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OFT, FSA, Ofcom Fines Are Fine, But Are They Fair?

The government already squeezes the corporate sector through taxation but now it is clobbering companies with fines too. The Office of Fair Trading, Ofcom and the Financial Services Authority have become major revenue-raising departments of the state.

The OFT has upped its rate with the £225m fines imposed on tobacco groups Imperial and Gallaher plus the supermarkets selling their cigarettes. That price-fixing penalty far exceeds the £129m demanded last September from construction companies accused of rigging bids - a sum reduced from £195m because they admitted guilt.

Illegal behaviour deserves punishment but these government agencies were once content to name and shame. Now companies crossing the line must pay substantial financial penalties but still have their reputations damaged. Indeed, the bigger the fine, the greater the publicity and thus the more their corporate character is tarnished.
Fines collected by the financial watchdogs at the FSA rose 53 per cent last year but now they have produced a new tariff that trebles some of its previous penalties. The £500,000 fines on two former Northern Rock directors demonstrate the new regime.

But now punishments are so severe, there should be concern at their fairness. These are not fines imposed after public trials in courts of law; they are the result of private reviews in which the regulators are policemen, prosecutors, juries and judges.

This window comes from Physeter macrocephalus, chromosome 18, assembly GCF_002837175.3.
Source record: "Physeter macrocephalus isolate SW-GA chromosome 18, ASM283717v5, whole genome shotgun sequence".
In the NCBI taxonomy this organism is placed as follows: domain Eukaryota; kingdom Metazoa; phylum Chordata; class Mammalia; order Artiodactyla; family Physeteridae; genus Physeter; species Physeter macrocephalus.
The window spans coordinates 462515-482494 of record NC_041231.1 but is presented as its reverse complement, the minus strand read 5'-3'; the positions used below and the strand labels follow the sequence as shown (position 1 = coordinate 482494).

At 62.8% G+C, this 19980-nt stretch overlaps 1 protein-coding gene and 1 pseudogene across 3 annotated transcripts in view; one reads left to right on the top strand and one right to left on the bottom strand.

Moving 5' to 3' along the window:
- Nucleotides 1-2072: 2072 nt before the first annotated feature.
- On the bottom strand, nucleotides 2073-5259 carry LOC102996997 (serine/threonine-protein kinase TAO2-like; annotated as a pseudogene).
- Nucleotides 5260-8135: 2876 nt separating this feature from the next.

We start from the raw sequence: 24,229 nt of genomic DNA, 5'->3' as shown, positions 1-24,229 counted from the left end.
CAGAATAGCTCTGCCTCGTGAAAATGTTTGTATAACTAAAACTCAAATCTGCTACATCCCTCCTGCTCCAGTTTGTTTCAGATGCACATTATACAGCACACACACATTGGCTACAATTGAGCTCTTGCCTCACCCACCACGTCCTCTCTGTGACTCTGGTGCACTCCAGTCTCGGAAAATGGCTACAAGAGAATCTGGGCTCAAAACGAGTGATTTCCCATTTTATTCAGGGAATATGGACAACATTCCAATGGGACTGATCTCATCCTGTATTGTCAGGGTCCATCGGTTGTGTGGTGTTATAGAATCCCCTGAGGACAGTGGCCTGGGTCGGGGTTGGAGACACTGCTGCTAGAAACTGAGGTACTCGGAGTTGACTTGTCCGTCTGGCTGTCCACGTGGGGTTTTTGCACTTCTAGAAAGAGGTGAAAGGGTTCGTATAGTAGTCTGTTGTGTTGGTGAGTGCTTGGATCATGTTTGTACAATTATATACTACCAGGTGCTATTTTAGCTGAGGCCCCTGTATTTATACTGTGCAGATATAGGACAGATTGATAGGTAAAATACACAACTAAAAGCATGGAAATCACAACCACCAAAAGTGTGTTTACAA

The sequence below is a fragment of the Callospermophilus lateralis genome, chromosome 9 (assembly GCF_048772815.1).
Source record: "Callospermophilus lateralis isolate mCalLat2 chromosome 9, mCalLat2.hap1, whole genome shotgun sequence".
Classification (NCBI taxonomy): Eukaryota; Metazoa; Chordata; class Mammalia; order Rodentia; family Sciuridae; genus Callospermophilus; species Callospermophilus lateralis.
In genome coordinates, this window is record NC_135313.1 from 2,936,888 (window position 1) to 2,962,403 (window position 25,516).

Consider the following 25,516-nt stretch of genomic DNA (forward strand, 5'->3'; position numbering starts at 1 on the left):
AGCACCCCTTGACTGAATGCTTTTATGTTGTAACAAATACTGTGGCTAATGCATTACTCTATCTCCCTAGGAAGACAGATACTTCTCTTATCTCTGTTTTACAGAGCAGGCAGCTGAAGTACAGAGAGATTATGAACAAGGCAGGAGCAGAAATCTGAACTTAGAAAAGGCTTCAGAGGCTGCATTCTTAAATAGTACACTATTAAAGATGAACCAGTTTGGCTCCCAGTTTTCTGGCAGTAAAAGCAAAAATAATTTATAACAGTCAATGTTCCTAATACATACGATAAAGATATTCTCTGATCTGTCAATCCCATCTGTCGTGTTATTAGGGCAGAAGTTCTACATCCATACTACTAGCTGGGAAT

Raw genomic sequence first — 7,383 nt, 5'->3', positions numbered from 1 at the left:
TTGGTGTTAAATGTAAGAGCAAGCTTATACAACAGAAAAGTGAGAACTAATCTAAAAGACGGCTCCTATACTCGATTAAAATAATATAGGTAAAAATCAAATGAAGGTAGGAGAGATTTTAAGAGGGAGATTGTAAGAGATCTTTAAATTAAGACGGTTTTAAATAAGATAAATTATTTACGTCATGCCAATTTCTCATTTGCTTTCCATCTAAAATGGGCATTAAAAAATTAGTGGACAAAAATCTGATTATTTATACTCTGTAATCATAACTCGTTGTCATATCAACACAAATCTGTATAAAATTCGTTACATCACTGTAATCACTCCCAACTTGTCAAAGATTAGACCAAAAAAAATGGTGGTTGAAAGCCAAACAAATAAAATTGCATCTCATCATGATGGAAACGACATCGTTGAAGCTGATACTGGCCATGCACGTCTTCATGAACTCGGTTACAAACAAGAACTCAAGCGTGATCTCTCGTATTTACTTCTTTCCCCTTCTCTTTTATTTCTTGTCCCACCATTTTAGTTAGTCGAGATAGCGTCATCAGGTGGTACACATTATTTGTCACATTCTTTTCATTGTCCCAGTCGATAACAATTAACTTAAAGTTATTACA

The fine of almost £1m imposed this year by the FSA on an insider-dealer was far greater than a court would have handed down. The OFT's £29m fine on Royal Bank of Scotland in March 2010 - one arm of government fining another - for disclosing its pricing structures far exceeds what even a civil court would have awarded.

In a business world burdened by bureaucracy, even a company trying hard to conform with rules and regulations can lapse. But often these are technical breaches with no victims suffering loss; frequently, as with the Northern Rock directors, there is no personal gain.

And these fines can run counter to natural justice. The tobacco companies may have colluded to fix prices but they were agreeing to reduce them because of falling demand. How could that disadvantage consumers? Some of the same supermarkets fined in that case are still seething from the £116m they and milk suppliers were fined by the OFT when their objective was to raise prices paid to financially-troubled farmers.

But perhaps the greatest unfairness in this regulatory regime is the provision that exempts whistleblowers. So Sainsbury, despite indulging in the same price-fixing as the other cigarette sellers, escaped punishment for alerting the OFT before the OFT visited it. Similarly, Virgin avoided punishment for swapping pricing information with British Airways when the flag carrier was fined £122m by the OFT and another £150m by the Americans.

Now that corporate punishment is big business, raegulators need to show they are transparent and just. Simply because companies breach the rules is no excuse for subjecting them to a kangaroo court.

(Pic: slideshow bob cc2.0)